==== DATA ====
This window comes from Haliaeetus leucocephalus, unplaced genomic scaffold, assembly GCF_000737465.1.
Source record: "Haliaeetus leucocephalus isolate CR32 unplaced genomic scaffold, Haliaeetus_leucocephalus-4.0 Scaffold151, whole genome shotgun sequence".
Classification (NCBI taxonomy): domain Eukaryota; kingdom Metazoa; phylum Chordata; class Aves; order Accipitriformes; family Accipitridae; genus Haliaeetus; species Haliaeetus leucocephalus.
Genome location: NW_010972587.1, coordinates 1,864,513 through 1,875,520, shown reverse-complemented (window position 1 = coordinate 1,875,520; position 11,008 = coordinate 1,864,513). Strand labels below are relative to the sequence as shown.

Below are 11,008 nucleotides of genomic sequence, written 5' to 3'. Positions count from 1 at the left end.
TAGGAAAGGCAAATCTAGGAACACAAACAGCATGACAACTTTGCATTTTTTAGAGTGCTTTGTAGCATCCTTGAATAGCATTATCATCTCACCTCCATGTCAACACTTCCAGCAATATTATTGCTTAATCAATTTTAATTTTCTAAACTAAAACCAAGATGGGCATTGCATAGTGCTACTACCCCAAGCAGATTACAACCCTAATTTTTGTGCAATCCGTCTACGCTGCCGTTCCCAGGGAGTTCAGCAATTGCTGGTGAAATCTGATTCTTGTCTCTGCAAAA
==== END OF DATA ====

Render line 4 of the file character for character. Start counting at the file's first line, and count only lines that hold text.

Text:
Genome location: NW_010972587.1, coordinates 1,864,513 through 1,875,520, shown reverse-complemented (window position 1 = coordinate 1,875,520; position 11,008 = coordinate 1,864,513). Strand labels below are relative to the sequence as shown.